HAMPTON—— The 30-second ad from the Veterans Affairs Department touches on health care, education and jobs, and it's airing in Hampton Roads and selected U.S. cities.
But forget the message for a moment. Many businesses hit the airwaves in search of customers, but the VA on TV?
Iraq and Afghanistan.
Besides the TV campaign, VA officials are embracing the Internet in a new way, as public affairs officers are being encouraged to post on Facebook and Twitter.
It's all about improving the following ratio: The U.S. has 23 million veterans, but only about 8 million use VA services.
DeAnne Seekins, Hampton VA medical director, recalled a TV ad campaign about 18 months ago where the VA sought job-seekers. That was a first. Now they are breaking ground with the first awareness campaign of its kind, aimed at prospective patients, students and homeowners.
"This is the first time in VA history that we have been able to reach out through advertising," she said.
The main actor in the ad is Robert Kugler, a former Marine and Iraq veteran who is now pursuing an acting career in Los Angeles. The fast-paced spot shows him moving through various backdrops — the desert, a health-care facility, a classroom and other settings as he talks about reasons to contact VA.
Kugler touches on health care, the Post-911 GI Bill and government assistance for veterans seeking jobs and a home.
The commercial ends by promoting a website: va.gov/MyVa.
"It's your VA," he says. "Take advantage of your benefits."
The ads began airing this week in the Norfolk TV market plus Raleigh, N.C.; Savannah, Ga.; Seattle, Wash., Watertown, N.Y. and El Paso, Texas — all selected for having high numbers of returning veterans.
The VA will spend about $1 million up to Thanksgiving across the six markets. It will expand through year's end, totaling $5 million.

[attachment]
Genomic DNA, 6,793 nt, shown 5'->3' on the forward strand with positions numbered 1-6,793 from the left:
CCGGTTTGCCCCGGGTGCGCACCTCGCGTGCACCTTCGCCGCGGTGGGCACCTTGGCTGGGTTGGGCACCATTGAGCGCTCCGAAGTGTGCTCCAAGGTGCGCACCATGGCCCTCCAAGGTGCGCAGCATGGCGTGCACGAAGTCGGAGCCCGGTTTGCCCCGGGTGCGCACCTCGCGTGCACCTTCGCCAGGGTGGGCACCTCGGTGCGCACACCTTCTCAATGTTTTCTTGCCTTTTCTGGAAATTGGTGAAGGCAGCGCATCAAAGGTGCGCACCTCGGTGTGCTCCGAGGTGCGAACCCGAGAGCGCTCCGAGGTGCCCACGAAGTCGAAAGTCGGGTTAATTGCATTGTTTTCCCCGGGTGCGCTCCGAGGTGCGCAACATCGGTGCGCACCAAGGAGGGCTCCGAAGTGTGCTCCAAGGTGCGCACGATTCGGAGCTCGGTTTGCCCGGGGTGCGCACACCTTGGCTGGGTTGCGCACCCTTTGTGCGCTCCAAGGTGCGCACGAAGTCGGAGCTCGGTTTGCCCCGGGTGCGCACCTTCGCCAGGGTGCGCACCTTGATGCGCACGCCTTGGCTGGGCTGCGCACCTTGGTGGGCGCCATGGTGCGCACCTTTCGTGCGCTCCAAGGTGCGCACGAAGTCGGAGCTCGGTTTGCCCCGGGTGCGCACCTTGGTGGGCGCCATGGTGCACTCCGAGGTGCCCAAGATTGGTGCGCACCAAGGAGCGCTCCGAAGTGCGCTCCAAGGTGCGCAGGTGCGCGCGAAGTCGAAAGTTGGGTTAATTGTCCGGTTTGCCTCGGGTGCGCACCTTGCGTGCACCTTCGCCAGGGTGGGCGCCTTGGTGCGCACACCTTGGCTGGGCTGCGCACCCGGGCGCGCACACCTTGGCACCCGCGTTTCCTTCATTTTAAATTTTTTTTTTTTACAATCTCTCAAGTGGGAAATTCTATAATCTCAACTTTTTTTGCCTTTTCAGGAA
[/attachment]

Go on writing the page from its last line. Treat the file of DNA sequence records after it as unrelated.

Although less than half of the nation's veterans use VA services, the Hampton facility is not lacking for patients.
"We are growing by leaps and bounds," said Dr. Karin Soobert, chief of primary care.
Workload grew by 10 percent in fiscal year 2009, 7 percent in 2010. The influx of female veterans is growing by about 14 percent, said Soobert.
Officially, female members cannot serve in roles where they are likely to engage in direct ground combat, but the fluid battle lines in Iraq and Afghanistan have placed female troops in jeopardy.
In the end, the campaign is about positioning the VA as a provider of choice, said James Coty, a Hampton VA spokesman.
"When I separated from the military, I had no idea what services were available to me as a veteran," he said. "If this campaign had been available, I would have been much more educated on the services that were there."
To see the ad, go to hrmilitary.com and visit Hampton Roads Recon.
VA on the web
http://www.va.gov/MyVA: The first stop for information on health care and assistance with jobs, education and home loans.
http://www.ebenefits.va.gov: Information regarding claim status and benefit payments
http://www.myhealth.va.gov: After registering at a facility, veterans can access their appointments, pharmacy and other information.